Profile: Tim Swope, CISO, Catholic Health

Swope Profile


For over three years, Tim Swope has worked as CISO for Catholic Health, an integrated health care delivery system in Rockville Centre, New York. As a security leader, Swope focuses on identifying gaps related to key IT security processes and the implementation of information security and risk management.

With over twenty years of experience, Swope understands the connection between productive, proactive security programs and business priorities. As a seasoned leader, he emphasizes the importance of strong communication with business leaders and executives in all departments of an organization. In this profile, Swope shares his thoughts on the progression of CISO responsibilities and valuable advice for other leaders.

Swope says CISOs must constantly adapt to changing business environments, especially in healthcare organizations which have seen dramatic shifts in digital transformation, remote workforces, the internet of medical devices, and more. Swope says responsibilities that fall under CISOs are not just data security related anymore, they have grown to include patient privacy and safety.

He explains, “In the post-COVID world, people are going to start seeing that there’s a patient privacy initiative. In other words, who can tell if you’re securing these records? Did you get your vaccination? Did you have COVID? Those sorts of things are very big issues because of the patient privacy initiative. And that’s from a healthcare standpoint, part of the CISO’s initiative. But also response to threats. We have to do as much as we can do proactively, but a lot of companies have been attacked by bad actors with ransomware. You also have to prepare yourself with your response and how fast you can get your system up and running and get back to daily operations.”

Another area CISOs must adapt to is changing budgetary issues, especially as new government directives emerge, requiring organizations to implement or change existing policies, technology, or other areas of investment. While these types of government directives are beneficial to continue to increase the security of organizations, security teams must then reevaluate their budgets and organize accordingly.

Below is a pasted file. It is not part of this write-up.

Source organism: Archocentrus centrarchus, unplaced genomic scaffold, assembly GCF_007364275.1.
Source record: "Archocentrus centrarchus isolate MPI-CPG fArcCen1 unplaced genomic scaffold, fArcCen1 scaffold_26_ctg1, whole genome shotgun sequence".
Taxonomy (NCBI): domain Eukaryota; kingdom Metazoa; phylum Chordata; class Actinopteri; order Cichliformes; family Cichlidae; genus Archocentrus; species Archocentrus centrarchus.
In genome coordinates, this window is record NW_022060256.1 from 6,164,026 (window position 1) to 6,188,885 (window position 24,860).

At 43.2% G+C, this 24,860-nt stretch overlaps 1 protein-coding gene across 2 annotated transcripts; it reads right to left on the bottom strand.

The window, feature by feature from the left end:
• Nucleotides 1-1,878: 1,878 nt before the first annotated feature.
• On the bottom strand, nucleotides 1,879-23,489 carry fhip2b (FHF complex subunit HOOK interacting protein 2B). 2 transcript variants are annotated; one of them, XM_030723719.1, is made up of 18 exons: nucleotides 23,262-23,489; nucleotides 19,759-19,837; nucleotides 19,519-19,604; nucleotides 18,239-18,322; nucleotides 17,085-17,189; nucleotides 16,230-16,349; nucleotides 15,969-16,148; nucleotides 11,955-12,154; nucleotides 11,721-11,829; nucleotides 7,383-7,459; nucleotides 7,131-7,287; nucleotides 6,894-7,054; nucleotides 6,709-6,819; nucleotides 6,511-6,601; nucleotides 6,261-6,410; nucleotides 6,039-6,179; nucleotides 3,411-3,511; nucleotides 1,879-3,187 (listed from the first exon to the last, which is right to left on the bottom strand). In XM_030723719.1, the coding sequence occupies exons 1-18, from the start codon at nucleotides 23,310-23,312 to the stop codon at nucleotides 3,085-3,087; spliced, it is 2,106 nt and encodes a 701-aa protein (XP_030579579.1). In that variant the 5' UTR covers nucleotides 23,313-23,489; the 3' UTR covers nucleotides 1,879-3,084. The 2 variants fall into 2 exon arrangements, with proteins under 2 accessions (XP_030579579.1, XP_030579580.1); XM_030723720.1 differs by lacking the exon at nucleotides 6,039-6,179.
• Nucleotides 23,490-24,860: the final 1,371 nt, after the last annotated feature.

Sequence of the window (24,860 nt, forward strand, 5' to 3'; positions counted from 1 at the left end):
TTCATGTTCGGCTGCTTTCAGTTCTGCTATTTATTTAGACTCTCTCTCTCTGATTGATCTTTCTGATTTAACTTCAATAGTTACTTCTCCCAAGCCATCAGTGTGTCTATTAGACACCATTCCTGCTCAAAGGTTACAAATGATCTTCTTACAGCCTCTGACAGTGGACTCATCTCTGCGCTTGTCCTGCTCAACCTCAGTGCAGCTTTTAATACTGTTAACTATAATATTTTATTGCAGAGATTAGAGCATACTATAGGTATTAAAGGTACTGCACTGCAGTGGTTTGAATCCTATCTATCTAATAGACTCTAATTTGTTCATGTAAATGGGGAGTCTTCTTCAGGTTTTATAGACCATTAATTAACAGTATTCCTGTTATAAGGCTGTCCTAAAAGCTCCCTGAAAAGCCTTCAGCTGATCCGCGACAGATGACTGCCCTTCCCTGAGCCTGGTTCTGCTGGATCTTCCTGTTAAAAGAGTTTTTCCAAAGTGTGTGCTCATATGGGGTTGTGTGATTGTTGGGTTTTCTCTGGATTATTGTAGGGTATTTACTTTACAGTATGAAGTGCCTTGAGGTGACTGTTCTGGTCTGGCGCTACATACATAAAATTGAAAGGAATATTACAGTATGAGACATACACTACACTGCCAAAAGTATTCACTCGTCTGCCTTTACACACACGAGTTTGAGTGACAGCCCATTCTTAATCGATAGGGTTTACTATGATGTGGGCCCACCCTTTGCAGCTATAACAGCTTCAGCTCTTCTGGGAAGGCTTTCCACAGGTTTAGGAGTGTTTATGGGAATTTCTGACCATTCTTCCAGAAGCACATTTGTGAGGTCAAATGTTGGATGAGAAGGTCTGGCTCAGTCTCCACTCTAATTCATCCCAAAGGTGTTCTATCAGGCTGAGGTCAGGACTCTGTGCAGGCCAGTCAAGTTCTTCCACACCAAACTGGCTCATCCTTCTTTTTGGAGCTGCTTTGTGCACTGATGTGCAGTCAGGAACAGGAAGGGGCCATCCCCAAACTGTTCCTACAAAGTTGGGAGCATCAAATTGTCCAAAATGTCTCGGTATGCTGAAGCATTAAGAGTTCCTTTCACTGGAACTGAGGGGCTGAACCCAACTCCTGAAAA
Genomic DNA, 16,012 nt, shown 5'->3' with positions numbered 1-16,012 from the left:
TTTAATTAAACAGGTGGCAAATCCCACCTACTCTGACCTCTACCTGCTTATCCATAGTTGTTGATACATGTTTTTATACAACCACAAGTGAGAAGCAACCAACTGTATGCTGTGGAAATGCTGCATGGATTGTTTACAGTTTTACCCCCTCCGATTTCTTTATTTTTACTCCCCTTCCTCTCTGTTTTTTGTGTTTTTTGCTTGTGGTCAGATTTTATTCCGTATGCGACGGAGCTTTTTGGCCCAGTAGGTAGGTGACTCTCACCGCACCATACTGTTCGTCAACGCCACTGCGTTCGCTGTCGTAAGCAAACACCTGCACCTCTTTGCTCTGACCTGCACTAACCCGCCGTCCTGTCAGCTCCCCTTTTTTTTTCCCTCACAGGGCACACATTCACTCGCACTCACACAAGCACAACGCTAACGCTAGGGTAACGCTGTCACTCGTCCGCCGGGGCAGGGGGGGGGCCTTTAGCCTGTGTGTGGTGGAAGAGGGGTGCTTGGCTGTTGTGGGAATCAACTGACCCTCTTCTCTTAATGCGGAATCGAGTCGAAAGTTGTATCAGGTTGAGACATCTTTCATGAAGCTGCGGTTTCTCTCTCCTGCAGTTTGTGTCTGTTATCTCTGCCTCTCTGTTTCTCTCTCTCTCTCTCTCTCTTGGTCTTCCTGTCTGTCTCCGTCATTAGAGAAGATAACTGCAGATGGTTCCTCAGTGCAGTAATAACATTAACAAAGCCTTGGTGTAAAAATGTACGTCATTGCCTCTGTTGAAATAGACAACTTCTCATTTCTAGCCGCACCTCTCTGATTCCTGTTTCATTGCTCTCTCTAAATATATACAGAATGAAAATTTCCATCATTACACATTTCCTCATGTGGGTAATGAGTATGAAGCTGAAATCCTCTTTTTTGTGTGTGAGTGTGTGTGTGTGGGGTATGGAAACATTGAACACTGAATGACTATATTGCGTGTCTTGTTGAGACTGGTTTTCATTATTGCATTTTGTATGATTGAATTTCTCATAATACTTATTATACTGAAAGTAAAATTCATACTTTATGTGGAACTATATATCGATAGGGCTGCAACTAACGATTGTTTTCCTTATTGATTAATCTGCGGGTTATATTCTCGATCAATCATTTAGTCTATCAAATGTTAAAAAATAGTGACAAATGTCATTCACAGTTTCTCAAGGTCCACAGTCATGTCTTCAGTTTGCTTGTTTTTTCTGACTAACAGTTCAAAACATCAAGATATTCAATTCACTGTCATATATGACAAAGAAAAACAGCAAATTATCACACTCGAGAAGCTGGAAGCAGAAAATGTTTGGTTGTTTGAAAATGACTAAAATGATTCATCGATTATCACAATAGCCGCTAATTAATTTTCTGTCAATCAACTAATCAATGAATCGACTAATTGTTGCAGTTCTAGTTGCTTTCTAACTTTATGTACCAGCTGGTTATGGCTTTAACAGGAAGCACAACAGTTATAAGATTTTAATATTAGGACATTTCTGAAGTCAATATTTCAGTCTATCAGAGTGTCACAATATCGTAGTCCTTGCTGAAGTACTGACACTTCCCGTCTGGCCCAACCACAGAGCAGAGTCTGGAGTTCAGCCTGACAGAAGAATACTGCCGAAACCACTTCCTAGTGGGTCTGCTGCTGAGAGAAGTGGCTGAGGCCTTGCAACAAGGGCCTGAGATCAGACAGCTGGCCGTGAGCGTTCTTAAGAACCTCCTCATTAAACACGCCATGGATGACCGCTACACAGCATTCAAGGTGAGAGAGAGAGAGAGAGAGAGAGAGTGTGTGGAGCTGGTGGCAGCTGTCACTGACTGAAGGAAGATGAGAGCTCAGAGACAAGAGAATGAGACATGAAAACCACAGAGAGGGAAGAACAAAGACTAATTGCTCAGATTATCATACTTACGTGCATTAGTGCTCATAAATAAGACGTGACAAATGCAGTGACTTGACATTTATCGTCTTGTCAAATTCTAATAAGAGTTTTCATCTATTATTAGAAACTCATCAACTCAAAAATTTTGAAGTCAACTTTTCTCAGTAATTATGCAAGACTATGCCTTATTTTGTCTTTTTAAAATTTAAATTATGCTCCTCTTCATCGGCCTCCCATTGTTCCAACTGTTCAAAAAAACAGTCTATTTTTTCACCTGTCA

Digital transformation is also impacting CISO responsibilities, and Swope says, “There’s been some studies that, especially millennials, are very into the wearable technology, so you can have proactive healthcare. Such as - what’s my heart rate today, what’s my blood pressure, am I eating healthy, getting enough exercise? These go into a medical record where a healthcare provider like us can analyze them. So the digital transformation expands our ability to give help.”

He continues, “Also, the potential attack surface has expanded by more than a hundred-fold. So as we’ve moved from the confines of our productive, traditional, and safe walls, now you have more outwardly public facing websites, applications, and ways to interact, be it zoom, digital, or other ways. And that opens up an attack surface for you that you never had before. So these are some areas of concern that a CISO now works with and is defining. When you look at those initiatives, is it something that we can secure and do we have the funds outside of the project to do that?”

Protecting endpoints is a top area of focus for Swope, because as the hospital system grows, more endpoints emerge that require protecting. With an influx of outside medical devices being dropped off to patients’ homes, security must adjust and set strong protective measures. He comments, “You must make sure that our remote staff and now our remote vendor endpoints are protected. Imagine all the vendors, consultants, and service providers we have who all sent their workforce to work remote. So when we certify a vendor for a risk assessment, now they just went outside their own area that we conducted the assessment against. Those are some big concerns over the next 12 months. And they’ll continue to be.”